Fire destroyed a home on Watervale Road in late January 2011, one of several major fires in the year that claimed lives and destroyed property in Harford County. (MATT BUTTON, Aegis file photo / January 11, 2012)

For the second year in a row, three people died in fires in Harford County in 2011.

While there were years when there were fewer than the three fatalities of the past two years, that number is nowhere near the nine fire deaths in Harford County 2007.

The three who died — a Bel Air woman, a young man in Baldwin and a senior citizen in Forest Hill – all perished in house fires.

While the fatalities haven't increased, the number of high-damage fires has increased. Six house fires in 2011 caused damages upward of $400,000 with some reaching into the millions, compared to only four instances of similar amounts of damage in 2010.


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The most dangerous fire hazard in winter, according to fire officials, involves fireplaces, grills and other home heating elements.

"The number one issue we've seen a lot of in the last few years is improper disposal of fireplace ashes," Rich Gardiner, a spokesman for Harford County's volunteer fire and EMS companies, said.

Sometimes in the fall and leading into winter, residents continue to use their grills, he said. It's the improper disposal of charcoal and fireplace embers that can cause serious danger.

"What people do is they take these things [charcoal or embers] and put them in paper bags and put them on the deck or in their garage," he said. Those coals or embers can still be smoldering and cause a fire. The proper way to dispose of charcoal or fireplaces embers, Gardiner said, is to put them in a metal structure, saturate them in water and place them away from the home.

Gardiner said he has seen many fires in recent years caused by the improper fireplace ash disposal. In addition, he recommends all homeowners with a fireplace clean their chimneys and have them inspected by a professional to ensure there are no cracks or damage.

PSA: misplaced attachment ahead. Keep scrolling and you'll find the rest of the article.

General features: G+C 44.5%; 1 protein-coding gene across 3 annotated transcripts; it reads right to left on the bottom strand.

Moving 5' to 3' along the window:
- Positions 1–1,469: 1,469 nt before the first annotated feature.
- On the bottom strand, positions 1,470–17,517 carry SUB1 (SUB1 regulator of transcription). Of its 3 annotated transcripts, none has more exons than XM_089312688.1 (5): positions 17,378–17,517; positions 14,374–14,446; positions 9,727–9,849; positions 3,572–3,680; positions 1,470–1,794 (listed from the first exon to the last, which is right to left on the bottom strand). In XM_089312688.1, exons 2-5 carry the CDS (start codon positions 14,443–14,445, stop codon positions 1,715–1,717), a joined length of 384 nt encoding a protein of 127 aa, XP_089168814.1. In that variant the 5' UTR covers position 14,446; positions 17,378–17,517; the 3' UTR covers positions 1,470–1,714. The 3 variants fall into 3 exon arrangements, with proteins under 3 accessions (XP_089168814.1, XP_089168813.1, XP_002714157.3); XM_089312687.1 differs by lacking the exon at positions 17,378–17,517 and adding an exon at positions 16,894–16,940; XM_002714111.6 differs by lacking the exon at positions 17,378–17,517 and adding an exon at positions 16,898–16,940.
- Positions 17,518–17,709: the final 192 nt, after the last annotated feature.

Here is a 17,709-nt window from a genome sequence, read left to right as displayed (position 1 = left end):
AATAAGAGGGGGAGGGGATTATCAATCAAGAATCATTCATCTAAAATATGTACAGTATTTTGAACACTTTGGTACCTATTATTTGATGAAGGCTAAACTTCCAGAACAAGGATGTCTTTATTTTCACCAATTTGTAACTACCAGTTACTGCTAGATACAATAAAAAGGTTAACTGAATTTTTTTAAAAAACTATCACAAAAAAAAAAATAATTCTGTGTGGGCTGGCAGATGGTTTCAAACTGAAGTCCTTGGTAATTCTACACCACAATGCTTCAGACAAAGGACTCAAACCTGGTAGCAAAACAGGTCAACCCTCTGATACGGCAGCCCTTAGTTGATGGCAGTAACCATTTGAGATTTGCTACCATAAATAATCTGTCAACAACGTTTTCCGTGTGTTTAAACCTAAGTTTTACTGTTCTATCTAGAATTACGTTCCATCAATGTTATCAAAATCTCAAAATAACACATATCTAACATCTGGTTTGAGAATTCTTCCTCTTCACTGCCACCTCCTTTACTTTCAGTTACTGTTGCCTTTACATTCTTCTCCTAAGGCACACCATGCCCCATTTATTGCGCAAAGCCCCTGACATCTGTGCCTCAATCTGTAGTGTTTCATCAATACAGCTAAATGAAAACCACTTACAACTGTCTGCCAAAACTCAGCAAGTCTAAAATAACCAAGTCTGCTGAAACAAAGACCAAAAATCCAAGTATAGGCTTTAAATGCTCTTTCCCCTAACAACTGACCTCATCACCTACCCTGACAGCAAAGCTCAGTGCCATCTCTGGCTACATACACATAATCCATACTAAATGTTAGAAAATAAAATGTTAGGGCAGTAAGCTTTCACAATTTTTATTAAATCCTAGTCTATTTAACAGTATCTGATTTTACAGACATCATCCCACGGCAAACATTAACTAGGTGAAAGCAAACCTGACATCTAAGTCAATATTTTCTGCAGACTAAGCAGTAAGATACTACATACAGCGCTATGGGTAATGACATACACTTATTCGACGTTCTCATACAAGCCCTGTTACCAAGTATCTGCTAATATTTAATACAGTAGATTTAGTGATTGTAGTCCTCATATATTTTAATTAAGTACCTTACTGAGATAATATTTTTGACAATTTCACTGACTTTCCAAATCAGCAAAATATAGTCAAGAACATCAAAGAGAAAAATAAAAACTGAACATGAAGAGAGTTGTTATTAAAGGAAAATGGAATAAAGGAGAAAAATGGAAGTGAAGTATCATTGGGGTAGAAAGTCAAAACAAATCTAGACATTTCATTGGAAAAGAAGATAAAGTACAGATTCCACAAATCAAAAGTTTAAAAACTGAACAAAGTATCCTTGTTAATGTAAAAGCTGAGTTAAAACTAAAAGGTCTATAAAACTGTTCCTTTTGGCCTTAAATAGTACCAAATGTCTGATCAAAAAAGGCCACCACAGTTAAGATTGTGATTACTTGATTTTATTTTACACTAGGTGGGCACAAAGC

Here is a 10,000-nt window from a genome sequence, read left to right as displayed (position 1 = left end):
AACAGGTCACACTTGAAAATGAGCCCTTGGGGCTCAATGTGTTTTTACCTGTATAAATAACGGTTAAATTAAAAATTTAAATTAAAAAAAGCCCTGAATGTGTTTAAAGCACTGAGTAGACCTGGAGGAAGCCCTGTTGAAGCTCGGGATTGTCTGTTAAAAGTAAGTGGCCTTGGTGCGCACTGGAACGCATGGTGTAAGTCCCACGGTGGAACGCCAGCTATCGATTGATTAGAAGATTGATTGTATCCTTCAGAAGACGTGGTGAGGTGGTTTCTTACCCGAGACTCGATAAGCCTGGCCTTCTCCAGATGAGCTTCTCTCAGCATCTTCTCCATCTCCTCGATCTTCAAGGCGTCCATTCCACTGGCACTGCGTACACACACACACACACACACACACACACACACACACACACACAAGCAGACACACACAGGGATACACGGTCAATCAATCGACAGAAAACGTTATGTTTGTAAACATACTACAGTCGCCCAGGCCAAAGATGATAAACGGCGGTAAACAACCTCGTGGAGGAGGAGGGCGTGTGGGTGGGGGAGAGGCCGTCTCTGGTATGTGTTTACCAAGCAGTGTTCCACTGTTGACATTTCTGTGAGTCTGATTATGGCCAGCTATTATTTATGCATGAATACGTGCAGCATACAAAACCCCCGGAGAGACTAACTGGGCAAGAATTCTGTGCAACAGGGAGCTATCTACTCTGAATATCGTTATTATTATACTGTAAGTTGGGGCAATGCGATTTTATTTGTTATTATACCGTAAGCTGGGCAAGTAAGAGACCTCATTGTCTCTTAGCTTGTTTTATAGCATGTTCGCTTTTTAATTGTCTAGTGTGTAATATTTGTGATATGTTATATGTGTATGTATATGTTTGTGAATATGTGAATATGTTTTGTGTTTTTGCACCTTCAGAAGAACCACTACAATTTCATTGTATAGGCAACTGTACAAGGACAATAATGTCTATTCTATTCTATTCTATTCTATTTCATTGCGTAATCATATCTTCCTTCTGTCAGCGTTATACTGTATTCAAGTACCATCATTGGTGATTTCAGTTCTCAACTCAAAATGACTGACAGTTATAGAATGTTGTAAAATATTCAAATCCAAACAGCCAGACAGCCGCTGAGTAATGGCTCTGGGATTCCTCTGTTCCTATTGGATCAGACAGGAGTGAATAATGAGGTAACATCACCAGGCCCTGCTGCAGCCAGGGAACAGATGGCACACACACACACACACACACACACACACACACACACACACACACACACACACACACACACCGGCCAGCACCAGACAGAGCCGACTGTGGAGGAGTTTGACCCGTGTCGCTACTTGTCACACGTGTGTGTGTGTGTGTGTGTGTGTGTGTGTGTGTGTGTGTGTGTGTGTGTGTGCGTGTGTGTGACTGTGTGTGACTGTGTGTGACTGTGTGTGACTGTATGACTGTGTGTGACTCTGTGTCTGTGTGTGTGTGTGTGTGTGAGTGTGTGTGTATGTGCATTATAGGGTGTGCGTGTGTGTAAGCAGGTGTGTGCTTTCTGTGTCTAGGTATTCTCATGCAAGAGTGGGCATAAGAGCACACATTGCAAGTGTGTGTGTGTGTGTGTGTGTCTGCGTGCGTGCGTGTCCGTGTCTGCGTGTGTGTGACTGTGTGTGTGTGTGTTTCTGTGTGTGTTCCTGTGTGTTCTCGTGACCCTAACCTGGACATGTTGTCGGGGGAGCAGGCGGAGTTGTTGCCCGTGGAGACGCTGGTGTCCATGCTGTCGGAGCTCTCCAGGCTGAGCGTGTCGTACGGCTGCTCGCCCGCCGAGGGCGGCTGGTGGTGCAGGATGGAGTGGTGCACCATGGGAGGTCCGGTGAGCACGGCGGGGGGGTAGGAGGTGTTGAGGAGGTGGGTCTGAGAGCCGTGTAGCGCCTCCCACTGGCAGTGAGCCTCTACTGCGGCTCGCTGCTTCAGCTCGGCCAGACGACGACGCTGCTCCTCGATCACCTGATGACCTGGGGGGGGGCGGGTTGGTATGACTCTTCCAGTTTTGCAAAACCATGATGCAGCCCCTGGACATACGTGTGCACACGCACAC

In case of a fire, Gardiner strongly suggests each home having a fire escape plan, complete with a place to meet outside. Properly working fire extinguishers and smoke detectors are also essential to being prepared in case of a fire.

The 2011 fatal fires

In February, 44-year-old Kathleen M. Ellis, of Bel Air, died at Upper Chesapeake Medical Center in Bel Air after being rescued from her burning home in the 1200 block of Kirby Circle in Bel Air.

Harford County emergency operations had dispatched the call to Ms. Ellis' home in after a 9-1-1 call disconnected. The female caller said that she "was raped today," then, "he's going to..." before the line went dead.

Investigators initially deemed the death suspicious, but determined in July that no foul play was involved. It was concluded that Ms. Ellis died from smoke inhalation. The accidental fire was caused by an electrical malfunction in a second-floor bedroom of the house that was owned by James Myers.

Several fires hit the county during a thunderstorm in late August, one resulting in the death of a 91-year-old man.

Richard F. Weisheit, died as a result of smoke inhalation and thermal burn injuries from the fire in his home in the 1800 block of Creston Drive in Forest Hill. Deputy fire marshals believe the fire started in the two-story home's basement kitchen, and caused an estimated $350,000 in damages.

Investigators found no evidence of working smoke alarms in the home.

Conner Daniel McKeown, 20, died in early November in a two-alarm house fire in 2700 block of Greene Lane in Baldwin. The fire took 50 firefighters from Harford and Baltimore counties almost two hours to get under control.

McKeown's father, Kevin McKeown, reported the fire. When he arrived at the house, smoke and flames were visible. McKeown, who went inside to look for his son, was treated for minor burn injuries.

There was an estimated $100,000 in damages.